Perry became one of the first American men to partake in the extreme-eating trend, as mukbang videos at the time were dominated by women.

What began as an innocent enough approach to the trend has escalated into major weight gain and mental health episodes, which he happily plays out in front of his subscriber count of over 5 million.

He often eats in excess of 10,000 calories in front of the camera in videos such as ‘I hate myself, Goodbye YouTube & life’ and ‘Celebrating Our 700 Pound Milestone.’

In the space of five years, Perry went from being a skinny vegan activist to eating daily mukbangs, becoming bed-bound, weighing 370 lbs on a sleep apnea machine, and gaining so much weight so quickly that he broke his own ribs.

eating daily mukbangs

You would assume this is where his mukbang journey ends, but, following his rib-injury diagnosis caused by months of excessive and forceful coughing, Perry posted six mukbang videos of him eating in bed over the following week, each with the same title: “My New Diet As a Disabled Person.”

In one disturbing video, he proudly declares the copious amounts of grease from his monster order will go into his arteries, singing about his new bed-bound status and citing he knows more about nutrition than his viewers.

On September 29, YouTuber Charles White Jr, who has 10.5 million subscribers, posted a video titled, “This YouTuber is slowly killing himself for views,” where he said Perry is “well aware that he is throwing away his health, his well being, his happiness for the sake of some YouTube views because his audience continues to eat it up.”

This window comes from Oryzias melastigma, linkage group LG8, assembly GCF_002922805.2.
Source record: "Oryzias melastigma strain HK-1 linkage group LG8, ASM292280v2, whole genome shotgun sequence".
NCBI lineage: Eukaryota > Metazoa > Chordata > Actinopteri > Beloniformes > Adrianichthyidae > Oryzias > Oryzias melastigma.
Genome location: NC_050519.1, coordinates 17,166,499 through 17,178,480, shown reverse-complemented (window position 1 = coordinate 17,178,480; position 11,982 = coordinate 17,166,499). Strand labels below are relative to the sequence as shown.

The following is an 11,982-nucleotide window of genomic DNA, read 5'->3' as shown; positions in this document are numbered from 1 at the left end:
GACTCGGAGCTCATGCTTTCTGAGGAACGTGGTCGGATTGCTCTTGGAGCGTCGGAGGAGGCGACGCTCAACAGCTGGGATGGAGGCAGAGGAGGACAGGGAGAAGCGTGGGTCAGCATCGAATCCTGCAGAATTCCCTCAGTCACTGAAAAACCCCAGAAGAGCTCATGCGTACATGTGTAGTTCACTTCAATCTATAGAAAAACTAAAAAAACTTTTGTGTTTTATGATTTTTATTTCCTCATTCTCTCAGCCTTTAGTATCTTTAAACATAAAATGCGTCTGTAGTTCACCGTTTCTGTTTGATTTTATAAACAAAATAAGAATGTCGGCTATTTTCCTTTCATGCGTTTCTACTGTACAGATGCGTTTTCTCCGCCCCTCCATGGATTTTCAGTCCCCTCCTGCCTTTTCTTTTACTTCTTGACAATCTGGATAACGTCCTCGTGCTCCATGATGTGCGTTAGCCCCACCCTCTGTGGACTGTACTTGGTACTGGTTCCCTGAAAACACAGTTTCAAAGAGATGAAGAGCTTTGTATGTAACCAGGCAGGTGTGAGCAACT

On January 22 of this year, conservative political commentator and activist Candace Owens discussed Perry’s content in an episode of her podcast, in a clip that was titled, “Gluttonous YouTuber Is Literally Dying for Clicks.”

“He’s doing this because he’s getting attention, getting clicks, but he’s also becoming depressed in front of the world. He’s essentially killing himself on camera slowly,” she said.

Immersed in his own narcissistic bubble, and despite previous comments about health concerns that Perry made in April, the YouTuber now said he is “perfectly healthy,” adding, “I’m not gluttonous. I barely eat that much.”

As of April 29th, 2023, Perry weighs 352.8 pounds, despite recent attempts to shift some of the self-inflicted weight.

Nikocado Avocado has worried users and medical professionals who know full well what could happen to him if he does not drastically improve his health. 

TikTok star Waffler69, real name Taylor LeJeune, who gained internet fame for eating bizarre and sometimes expired foods, recently died of a suspected heart attack.